Wednesday, July 21, 2010

[Movie Review] The Book of Eli

I should have seen this in the theatre. I wanted to - badly. I'd seen the previews and was convinced I'd enjoy it. But, then the reviews came out, and a lot of the ones I saw weren't very flattering. They took issue with the story, the action, the message, whatever. In fact, if you look at a review-aggregator like Rotten Tomatoes, you'll find the reviews are split pretty evenly between positive and negative. People love it or hate it, I guess.

We finally got to watch it this week - we had it as soon as it was available from Netflix. It's a terrific movie.

The Book of Eli is a post-apocalyptic western samurai movie. It's got the lone wanderer (Denzel Washington) - a blademaster and gunslinger who's traveling west on a vague mission, carrying a book. The wanderer meets the local tyrant, Carnegie (Gary Oldman), who rules a small "wild-west" town, sending out raiding parties in search of a book that he believes will increase his power. The tyrant recognizes the wanderer's skills and tries to recruit him, introducing him to his blind slave-girl Claudia (Jennifer Beals) and ordering her daughter Solara (Mila Kunis) to seduce him as an enticement to stay in the town. Solace discovers the book, innocently informs the tyrant, and then joins the wanderer on the road. Carnegie, desperate for the power he believes the book could give him, sets off in pursuit with a squad of heavily-armed desperadoes in armored cars.

I enjoy post-apocalyptic worlds. The desperation of those living in the shadow of civilization, surviving off of its scraps, is fascinating to me. They're forced to return to the "old ways" of cooking over campfires and hunting with bows, all while surrounded by the shattered remnants of the riches and luxurious excesses that we take for granted today. Which of us, we who have time to read (and write) blogs on our broadband-connected computers rather than toiling in the fields from before sunup till after sundown isn't living like a prince compared to 99.99% of the population of the Earth just a few hundred years ago?

I also like the "lone wanderer" figure, whether it's Clint Eastwood in a Sergio Leone movie or Roland from Stephen King's Dark Tower series or the unnamed protagonist from the Fallout games. This guy is alone against the world, yet he manages to hold his own through skill, discipline, and steely-eyed courage. He refuses to give up - even manages to win - when the rest of us would curl up in weeping, thumb-sucking balls in the corner. The bad guys always have all the advantages - men, weapons, supplies, you name it - yet they just can't... quite... kill... the hero.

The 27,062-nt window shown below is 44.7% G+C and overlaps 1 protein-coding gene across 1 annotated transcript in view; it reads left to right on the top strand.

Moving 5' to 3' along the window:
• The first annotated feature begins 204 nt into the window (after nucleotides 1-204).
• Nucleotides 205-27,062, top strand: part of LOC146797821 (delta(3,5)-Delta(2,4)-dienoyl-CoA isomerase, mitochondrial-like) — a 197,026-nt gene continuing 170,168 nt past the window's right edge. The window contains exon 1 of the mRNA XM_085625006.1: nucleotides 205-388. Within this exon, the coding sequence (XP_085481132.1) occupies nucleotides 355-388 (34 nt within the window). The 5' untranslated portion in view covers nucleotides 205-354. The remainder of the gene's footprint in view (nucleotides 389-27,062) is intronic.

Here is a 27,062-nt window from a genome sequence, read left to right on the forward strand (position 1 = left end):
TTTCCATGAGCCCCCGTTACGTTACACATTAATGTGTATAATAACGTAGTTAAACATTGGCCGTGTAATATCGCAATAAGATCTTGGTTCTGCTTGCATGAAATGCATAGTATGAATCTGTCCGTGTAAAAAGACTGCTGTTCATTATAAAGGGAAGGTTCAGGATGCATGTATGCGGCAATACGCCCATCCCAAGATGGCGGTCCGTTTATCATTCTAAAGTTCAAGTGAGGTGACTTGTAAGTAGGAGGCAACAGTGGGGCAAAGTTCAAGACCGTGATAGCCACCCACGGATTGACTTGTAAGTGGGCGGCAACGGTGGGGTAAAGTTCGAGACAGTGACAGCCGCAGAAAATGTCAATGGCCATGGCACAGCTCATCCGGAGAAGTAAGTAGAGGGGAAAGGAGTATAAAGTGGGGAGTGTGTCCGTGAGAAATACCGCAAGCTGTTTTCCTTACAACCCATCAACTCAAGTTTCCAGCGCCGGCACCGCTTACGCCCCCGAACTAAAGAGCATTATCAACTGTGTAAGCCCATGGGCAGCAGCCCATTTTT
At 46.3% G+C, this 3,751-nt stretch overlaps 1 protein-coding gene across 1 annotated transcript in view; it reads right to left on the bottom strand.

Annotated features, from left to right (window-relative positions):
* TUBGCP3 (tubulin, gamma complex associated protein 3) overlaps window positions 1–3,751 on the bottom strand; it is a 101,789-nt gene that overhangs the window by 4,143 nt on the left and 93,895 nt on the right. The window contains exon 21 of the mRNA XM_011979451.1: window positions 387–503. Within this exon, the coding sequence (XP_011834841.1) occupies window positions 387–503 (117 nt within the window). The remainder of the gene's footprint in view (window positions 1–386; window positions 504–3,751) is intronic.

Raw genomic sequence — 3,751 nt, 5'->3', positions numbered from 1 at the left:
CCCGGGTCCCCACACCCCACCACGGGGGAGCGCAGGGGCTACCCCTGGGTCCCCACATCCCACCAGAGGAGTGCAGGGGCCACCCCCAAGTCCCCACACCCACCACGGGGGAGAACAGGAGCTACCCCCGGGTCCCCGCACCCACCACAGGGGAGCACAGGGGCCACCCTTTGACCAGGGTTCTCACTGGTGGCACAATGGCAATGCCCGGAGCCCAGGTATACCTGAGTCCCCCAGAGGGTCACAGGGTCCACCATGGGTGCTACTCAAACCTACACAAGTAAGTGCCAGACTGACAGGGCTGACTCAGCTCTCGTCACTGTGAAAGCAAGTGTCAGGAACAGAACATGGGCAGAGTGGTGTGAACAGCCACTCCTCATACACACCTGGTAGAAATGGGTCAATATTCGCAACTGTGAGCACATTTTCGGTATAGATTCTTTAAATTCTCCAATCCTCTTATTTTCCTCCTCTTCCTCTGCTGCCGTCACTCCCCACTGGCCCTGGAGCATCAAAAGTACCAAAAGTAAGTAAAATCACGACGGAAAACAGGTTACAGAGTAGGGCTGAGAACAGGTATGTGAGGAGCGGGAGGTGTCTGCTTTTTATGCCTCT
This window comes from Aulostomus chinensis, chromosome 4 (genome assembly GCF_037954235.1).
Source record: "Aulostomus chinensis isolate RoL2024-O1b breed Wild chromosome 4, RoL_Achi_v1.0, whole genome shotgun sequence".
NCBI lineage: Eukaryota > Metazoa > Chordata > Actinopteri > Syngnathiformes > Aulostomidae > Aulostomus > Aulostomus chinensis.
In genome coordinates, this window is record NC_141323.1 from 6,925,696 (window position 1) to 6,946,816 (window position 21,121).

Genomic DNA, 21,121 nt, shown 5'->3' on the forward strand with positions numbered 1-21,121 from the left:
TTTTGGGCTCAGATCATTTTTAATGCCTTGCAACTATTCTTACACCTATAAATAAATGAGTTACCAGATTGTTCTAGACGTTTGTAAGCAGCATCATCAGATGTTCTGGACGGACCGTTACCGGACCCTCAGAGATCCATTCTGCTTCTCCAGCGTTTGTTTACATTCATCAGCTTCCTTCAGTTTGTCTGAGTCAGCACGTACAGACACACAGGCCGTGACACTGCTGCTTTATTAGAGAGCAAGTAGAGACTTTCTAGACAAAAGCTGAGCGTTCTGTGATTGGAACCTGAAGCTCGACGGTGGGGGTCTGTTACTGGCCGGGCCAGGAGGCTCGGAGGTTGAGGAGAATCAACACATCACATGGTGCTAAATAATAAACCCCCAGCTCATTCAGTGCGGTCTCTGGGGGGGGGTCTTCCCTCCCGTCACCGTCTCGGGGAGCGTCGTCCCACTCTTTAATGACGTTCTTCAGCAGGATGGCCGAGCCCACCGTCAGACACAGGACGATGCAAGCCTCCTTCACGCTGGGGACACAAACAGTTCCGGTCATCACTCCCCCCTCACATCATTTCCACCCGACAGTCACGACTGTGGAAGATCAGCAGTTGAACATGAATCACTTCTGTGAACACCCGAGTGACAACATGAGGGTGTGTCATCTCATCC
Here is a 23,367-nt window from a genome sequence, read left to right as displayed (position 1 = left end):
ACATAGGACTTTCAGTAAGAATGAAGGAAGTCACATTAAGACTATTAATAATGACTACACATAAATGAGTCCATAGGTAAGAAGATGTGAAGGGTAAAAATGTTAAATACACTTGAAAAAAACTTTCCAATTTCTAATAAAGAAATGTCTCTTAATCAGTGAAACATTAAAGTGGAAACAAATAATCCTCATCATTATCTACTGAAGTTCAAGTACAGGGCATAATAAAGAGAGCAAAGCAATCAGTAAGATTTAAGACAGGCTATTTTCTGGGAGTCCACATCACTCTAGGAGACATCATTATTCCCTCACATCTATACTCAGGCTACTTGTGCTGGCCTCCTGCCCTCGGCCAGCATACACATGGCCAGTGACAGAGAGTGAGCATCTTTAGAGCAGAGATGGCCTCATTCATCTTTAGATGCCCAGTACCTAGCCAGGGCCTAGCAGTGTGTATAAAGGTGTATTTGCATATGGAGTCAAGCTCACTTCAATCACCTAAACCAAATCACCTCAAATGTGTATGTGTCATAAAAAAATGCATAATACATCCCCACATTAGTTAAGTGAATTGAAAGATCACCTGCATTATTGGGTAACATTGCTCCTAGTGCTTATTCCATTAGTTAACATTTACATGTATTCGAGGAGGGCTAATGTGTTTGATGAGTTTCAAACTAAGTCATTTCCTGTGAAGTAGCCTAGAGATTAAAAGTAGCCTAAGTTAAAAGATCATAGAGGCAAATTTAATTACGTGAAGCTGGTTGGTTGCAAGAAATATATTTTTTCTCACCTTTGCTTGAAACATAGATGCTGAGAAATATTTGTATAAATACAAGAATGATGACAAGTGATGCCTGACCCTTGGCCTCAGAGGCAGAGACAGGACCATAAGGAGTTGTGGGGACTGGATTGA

And so it is with The Book of Eli. It's a movie about the power of faith in something larger than yourself, but it's not a particularly religious movie and certainly isn't pedantic. It's a movie about the little guy somehow overcoming impossible odds because he's better than the rest and because he keeps the faith even when everything is bleakest. It's a film where you can see yourself as you'd be if you had to live off the ruins of modern society. Would you be the man driven by faith to spend thirty years walking from one side of the blasted continent to the other? Or would you be one of the cannibals, subsisting on the flesh of your fellows?

Speaking of which, there's one other set of notable characters who take a fine turn in the film - that of the old couple George and Martha. Their scene isn't uproarious, but is one of the funnier in the films, made more remarkable by the casting. Old George is played by none other than Harry Potter's Albus Dumbledore (Michael Gambon), while Martha is portrayed by Frances de la Tour, who played Madame Maxime, the giant-sized headmistress of one of the rival schools of wizardry in Harry Potter and the Goblet of Fire.

The Book of Eli has the ideal combination of action, memorable characters, message and gritty setting. It's a terrific story (by long-time computer game journalist Gary Whitta), told through superb acting and beautiful cinematography. I regret missing it on the big screen, but enjoyed it immensely on my medium-sized one. I rate The Book of Eli an A and recommend it highly.

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